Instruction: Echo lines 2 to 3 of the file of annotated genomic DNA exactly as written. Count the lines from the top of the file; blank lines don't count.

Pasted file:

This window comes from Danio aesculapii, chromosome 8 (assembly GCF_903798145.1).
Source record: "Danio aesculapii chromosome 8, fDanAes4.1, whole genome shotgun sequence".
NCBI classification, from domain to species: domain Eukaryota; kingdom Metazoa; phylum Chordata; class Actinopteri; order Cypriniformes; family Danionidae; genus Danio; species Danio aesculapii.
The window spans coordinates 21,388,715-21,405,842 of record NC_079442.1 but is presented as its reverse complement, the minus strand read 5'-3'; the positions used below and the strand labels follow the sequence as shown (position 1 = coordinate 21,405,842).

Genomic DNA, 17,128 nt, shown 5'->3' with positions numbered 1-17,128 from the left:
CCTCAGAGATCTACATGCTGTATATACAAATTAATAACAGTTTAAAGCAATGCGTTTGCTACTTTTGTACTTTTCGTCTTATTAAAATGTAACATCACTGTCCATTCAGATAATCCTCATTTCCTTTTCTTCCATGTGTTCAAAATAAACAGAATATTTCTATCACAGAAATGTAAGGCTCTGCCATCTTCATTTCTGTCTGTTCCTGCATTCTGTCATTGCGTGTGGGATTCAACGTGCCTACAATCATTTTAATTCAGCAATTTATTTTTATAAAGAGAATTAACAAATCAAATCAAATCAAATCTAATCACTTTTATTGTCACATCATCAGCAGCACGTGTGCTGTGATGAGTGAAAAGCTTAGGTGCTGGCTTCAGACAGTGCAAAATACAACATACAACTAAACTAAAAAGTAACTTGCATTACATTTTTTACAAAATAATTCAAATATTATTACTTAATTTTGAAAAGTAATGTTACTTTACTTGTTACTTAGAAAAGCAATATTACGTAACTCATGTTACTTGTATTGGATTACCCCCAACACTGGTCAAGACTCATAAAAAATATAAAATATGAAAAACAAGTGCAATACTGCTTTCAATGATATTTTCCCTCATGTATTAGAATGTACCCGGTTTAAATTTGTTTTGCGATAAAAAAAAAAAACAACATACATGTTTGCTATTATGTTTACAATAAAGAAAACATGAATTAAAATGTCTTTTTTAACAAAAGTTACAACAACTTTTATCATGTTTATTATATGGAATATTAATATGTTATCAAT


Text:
Source record: "Danio aesculapii chromosome 8, fDanAes4.1, whole genome shotgun sequence".
NCBI classification, from domain to species: domain Eukaryota; kingdom Metazoa; phylum Chordata; class Actinopteri; order Cypriniformes; family Danionidae; genus Danio; species Danio aesculapii.